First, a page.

Staying in Ireland
Shelbourne Hotel, Dublin
Excellent hotels exist all over the country, ranging from gracious mansions and old inns to ultra-modern minimalist edifices; most tended to be rather expensive until the recent downturn in the economy, as a result of which many now offer excellent value.
Cheaper hotels have always existed, but vary a lot in quality.
Bed & Breakfast (B&B) / Guest Houses are almost always the best value accommodation in most parts of Ireland.
An Oige [Youth] Hostels are very cheap, but tend to be in remote locations, and usually involve dormitories and curfews.
Independent Hostels are not quite so cheap, but are usually situated in or near urban centres and are a lot more flexible.
“Self-catering” houses / apartments are increasingly available to vacationers in both urban and rural areas.
Traditional thatched cottages with old-style “half doors” are available for rent in the south and west of Ireland. Although old-fashioned in appearance, most are fully equipped with all mod cons. Suitable for groups of 3-12.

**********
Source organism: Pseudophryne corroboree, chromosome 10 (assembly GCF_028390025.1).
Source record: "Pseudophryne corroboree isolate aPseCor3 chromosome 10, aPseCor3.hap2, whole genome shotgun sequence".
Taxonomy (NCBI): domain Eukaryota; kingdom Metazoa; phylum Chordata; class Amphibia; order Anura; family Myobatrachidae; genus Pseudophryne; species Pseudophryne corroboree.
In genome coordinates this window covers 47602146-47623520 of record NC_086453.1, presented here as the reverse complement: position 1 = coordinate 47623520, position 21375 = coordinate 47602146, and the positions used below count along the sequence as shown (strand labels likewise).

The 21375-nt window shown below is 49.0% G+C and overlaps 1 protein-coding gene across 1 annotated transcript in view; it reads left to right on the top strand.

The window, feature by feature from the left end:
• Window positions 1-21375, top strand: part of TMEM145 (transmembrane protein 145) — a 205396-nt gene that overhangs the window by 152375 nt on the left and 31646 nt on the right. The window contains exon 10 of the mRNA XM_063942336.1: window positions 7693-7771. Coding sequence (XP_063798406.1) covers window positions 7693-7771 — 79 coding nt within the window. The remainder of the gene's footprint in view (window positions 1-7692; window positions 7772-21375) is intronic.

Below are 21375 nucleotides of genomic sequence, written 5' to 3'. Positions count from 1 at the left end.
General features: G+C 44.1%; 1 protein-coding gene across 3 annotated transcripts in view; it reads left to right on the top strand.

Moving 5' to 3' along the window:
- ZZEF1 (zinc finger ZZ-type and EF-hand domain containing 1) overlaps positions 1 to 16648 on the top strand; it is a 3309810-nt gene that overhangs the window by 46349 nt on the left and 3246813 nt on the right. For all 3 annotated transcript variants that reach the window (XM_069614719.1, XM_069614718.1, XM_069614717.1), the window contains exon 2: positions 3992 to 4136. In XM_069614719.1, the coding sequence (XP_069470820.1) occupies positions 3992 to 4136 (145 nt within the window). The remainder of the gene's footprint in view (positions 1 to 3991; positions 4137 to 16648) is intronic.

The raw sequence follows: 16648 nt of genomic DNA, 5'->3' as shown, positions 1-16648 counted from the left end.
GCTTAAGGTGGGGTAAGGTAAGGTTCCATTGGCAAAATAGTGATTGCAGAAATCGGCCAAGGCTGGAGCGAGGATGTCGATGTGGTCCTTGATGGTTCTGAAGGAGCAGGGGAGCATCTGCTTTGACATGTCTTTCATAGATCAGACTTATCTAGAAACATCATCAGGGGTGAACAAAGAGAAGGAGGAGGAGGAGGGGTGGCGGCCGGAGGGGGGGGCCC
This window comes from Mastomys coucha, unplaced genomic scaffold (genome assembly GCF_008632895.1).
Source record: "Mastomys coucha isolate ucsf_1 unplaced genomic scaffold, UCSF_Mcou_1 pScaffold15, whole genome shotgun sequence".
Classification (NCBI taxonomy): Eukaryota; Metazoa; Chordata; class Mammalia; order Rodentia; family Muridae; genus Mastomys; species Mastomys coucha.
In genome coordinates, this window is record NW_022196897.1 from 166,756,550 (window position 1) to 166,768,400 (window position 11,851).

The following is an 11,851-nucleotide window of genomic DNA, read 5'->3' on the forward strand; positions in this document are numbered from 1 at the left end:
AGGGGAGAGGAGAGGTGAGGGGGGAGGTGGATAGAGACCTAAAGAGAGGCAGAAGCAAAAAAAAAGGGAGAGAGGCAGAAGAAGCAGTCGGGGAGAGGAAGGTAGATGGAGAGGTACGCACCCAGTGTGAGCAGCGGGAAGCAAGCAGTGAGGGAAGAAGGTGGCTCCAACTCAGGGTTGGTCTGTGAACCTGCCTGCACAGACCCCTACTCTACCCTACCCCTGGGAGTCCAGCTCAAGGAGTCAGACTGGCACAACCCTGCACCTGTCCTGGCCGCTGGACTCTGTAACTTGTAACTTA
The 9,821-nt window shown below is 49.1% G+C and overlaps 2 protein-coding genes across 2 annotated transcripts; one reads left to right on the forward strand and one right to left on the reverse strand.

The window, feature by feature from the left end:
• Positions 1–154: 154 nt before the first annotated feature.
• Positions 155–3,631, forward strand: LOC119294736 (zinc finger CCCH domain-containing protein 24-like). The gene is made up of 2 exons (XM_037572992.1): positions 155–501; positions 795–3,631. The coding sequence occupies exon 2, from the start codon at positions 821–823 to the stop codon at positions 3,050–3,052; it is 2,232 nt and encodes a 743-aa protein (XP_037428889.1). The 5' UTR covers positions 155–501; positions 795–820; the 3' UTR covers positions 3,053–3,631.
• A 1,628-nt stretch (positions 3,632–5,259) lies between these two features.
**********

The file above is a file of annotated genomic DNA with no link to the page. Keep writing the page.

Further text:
“House swaps” between Irish and foreign families are arranged by agencies, and nowadays on the Internet you can do it yourself, or rent an entire dwelling, or just a room in a private house. Remember that most Irish people live in houses, not flats.
Universities / student Halls of Residence sometimes provide accommodation for visitors in summer, especially language students.
Host families look after many visitors who come to learn English, and most students enjoy the experience.
Modern camper caravans, RVs, trailers, “mobile homes” etc. are legally confined to officially designated campsites, of which there are two types: those designed for holidaymakers, which vary in quality, and those designed for the Travellers‘ community, where visitors may not feel very comfortable.
Horse drawn caravans are available for hire in Counties Cork, Kerry and Wicklow. This is a wonderful, relaxing way to appreciate the countryside. It is, however, slow. Expect to cover about 10 miles per day. Be prepared too for some work: feeding, grooming and harnessing your horse can be time consuming and take effort. The caravans are generally designed to cater for four persons and are fairly basic. In high season, expect to pay €500-€600 for a week’s hire plus about €8.50 per night for overnight parking.
Camping in tents is an option for teenagers and masochists. Although not confined to official campsites, campers should be cautious of setting up tents without landowners’ permission.